PARIS — The 518-year-old Mona Lisa has seen many things in her life on a wall, but rarely this: Almost four months with no Louvre visitors.
As she stares out through bulletproof glass into the silent Salle des Etats, in what was once the globe’s most-visited museum, her celebrated smile could almost denote comfort. A bit further on, the white marble Venus de Milo is for once free of her girdle of picture-snapping visitors.
It’s uncertain when the Paris museum will reopen, after being closed on Oct. 30 in line with the French government’s virus containment measures. But those lucky enough to get in gain from a exclusive private look at collections covering 9,000 years of human history — with plenty of space to breathe.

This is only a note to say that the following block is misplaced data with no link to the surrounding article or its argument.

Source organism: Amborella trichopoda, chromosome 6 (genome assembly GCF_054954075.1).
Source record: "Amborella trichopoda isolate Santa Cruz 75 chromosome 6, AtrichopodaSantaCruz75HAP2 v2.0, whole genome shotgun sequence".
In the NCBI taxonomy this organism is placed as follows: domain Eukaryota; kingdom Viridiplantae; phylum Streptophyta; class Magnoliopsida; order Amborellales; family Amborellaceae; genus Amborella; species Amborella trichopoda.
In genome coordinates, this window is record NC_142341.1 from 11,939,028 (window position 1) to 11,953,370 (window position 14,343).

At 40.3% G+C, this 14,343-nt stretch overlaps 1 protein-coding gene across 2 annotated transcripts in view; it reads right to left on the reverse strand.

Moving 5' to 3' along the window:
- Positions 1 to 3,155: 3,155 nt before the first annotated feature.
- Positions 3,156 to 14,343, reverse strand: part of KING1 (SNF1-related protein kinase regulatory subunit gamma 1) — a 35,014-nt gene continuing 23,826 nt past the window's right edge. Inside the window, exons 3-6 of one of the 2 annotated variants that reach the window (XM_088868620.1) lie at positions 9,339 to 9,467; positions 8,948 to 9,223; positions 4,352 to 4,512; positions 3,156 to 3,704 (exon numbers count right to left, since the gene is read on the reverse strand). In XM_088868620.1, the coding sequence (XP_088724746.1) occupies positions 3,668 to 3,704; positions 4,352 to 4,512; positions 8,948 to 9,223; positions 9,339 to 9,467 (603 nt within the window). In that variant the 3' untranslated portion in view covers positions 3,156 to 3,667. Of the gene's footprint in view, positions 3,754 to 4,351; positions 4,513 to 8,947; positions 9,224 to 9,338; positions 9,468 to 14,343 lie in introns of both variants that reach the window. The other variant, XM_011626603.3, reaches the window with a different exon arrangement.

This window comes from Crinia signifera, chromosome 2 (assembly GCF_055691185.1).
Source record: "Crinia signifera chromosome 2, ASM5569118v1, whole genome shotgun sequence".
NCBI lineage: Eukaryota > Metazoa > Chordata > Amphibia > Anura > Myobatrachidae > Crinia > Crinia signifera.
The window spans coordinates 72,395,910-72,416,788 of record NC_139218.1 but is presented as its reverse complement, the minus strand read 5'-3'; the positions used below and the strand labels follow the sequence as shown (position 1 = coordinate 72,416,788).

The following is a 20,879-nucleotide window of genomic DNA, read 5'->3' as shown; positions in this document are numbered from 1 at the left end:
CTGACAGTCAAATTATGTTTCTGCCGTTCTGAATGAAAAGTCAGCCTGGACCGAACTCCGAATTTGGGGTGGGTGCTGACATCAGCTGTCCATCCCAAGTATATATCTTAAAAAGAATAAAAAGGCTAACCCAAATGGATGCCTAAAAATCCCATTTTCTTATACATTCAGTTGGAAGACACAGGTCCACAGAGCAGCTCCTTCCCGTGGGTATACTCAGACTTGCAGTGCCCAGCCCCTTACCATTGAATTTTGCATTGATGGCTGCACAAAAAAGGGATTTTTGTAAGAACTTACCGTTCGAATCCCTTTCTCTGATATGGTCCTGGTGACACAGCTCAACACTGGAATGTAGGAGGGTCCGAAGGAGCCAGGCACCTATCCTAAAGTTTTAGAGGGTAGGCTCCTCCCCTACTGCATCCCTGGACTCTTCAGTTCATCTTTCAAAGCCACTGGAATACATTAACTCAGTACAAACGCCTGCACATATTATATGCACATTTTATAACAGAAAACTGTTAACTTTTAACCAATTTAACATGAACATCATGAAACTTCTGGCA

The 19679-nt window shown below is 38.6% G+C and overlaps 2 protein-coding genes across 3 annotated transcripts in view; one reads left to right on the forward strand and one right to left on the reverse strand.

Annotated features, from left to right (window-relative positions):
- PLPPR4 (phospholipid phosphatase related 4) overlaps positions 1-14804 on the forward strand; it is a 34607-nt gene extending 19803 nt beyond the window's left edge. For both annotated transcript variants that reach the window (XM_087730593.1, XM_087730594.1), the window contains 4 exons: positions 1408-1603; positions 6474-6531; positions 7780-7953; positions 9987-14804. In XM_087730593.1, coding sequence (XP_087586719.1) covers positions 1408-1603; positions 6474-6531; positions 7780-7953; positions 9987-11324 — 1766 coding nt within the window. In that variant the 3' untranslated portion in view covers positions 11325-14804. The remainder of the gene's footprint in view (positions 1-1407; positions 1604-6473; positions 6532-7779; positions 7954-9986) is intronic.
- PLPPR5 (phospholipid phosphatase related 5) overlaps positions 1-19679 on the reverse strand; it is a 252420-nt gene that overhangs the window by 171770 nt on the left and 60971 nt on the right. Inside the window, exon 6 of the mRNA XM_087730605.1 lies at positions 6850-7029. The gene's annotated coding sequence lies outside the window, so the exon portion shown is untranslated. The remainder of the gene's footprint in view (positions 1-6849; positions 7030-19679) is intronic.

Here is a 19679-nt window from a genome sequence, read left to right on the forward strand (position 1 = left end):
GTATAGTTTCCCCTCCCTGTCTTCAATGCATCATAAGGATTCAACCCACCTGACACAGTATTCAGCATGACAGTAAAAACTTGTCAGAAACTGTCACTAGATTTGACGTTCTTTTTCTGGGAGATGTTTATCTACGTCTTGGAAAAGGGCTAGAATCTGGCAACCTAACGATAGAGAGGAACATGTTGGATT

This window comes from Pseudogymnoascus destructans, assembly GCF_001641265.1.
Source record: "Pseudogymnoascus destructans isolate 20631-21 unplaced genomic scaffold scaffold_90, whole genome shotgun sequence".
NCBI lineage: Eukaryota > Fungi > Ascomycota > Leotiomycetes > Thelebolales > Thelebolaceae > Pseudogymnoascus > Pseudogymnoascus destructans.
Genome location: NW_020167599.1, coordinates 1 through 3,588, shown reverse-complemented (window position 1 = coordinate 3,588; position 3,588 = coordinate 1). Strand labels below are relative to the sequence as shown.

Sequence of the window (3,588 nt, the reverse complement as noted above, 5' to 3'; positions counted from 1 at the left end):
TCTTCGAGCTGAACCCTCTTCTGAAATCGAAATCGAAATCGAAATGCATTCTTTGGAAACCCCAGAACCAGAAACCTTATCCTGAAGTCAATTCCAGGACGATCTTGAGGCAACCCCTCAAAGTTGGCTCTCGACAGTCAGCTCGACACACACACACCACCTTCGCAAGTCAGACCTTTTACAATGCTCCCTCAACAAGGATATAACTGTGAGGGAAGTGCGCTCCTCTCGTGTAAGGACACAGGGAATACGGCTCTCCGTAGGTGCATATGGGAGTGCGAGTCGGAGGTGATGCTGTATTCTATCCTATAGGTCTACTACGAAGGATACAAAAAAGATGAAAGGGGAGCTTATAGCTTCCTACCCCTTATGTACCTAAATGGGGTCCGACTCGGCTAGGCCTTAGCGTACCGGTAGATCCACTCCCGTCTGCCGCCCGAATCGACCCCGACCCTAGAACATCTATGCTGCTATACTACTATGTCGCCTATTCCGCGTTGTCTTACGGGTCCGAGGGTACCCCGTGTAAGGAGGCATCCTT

That’s normally sorely lacking in a museum that’s blighted by its own success: Before the pandemic, staff walked out protesting they couldn’t handle the overcrowding, with up ……
*This article contains affiliate links*